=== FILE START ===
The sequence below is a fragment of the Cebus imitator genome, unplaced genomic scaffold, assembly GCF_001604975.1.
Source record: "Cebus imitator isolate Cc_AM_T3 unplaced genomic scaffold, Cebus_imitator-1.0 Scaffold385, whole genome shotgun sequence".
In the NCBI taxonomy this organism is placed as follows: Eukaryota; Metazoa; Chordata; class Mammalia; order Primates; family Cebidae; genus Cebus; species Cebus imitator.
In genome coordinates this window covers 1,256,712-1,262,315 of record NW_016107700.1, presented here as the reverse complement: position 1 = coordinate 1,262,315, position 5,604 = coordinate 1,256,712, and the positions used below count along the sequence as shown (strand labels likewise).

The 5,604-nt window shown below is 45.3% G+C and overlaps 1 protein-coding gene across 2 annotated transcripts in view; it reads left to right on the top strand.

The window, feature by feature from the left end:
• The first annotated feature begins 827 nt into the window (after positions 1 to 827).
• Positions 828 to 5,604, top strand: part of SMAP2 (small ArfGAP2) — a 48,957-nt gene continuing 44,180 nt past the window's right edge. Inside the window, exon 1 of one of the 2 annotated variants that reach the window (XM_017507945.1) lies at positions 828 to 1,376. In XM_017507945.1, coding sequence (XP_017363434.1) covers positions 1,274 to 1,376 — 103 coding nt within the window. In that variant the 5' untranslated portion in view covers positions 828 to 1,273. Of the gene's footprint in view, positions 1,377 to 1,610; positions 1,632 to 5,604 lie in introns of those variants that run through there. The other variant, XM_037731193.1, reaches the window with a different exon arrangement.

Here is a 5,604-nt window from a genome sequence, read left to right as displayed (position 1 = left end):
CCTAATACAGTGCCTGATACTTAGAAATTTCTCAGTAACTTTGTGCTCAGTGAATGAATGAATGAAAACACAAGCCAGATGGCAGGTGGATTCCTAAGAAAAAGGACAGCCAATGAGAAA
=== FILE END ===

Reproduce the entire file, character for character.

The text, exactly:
The sequence below is a fragment of the Cebus imitator genome, unplaced genomic scaffold, assembly GCF_001604975.1.
Source record: "Cebus imitator isolate Cc_AM_T3 unplaced genomic scaffold, Cebus_imitator-1.0 Scaffold385, whole genome shotgun sequence".
In the NCBI taxonomy this organism is placed as follows: Eukaryota; Metazoa; Chordata; class Mammalia; order Primates; family Cebidae; genus Cebus; species Cebus imitator.
In genome coordinates this window covers 1,256,712-1,262,315 of record NW_016107700.1, presented here as the reverse complement: position 1 = coordinate 1,262,315, position 5,604 = coordinate 1,256,712, and the positions used below count along the sequence as shown (strand labels likewise).

The 5,604-nt window shown below is 45.3% G+C and overlaps 1 protein-coding gene across 2 annotated transcripts in view; it reads left to right on the top strand.

The window, feature by feature from the left end:
• The first annotated feature begins 827 nt into the window (after positions 1 to 827).
• Positions 828 to 5,604, top strand: part of SMAP2 (small ArfGAP2) — a 48,957-nt gene continuing 44,180 nt past the window's right edge. Inside the window, exon 1 of one of the 2 annotated variants that reach the window (XM_017507945.1) lies at positions 828 to 1,376. In XM_017507945.1, coding sequence (XP_017363434.1) covers positions 1,274 to 1,376 — 103 coding nt within the window. In that variant the 5' untranslated portion in view covers positions 828 to 1,273. Of the gene's footprint in view, positions 1,377 to 1,610; positions 1,632 to 5,604 lie in introns of those variants that run through there. The other variant, XM_037731193.1, reaches the window with a different exon arrangement.

Here is a 5,604-nt window from a genome sequence, read left to right as displayed (position 1 = left end):
CCTAATACAGTGCCTGATACTTAGAAATTTCTCAGTAACTTTGTGCTCAGTGAATGAATGAATGAAAACACAAGCCAGATGGCAGGTGGATTCCTAAGAAAAAGGACAGCCAATGAGAAA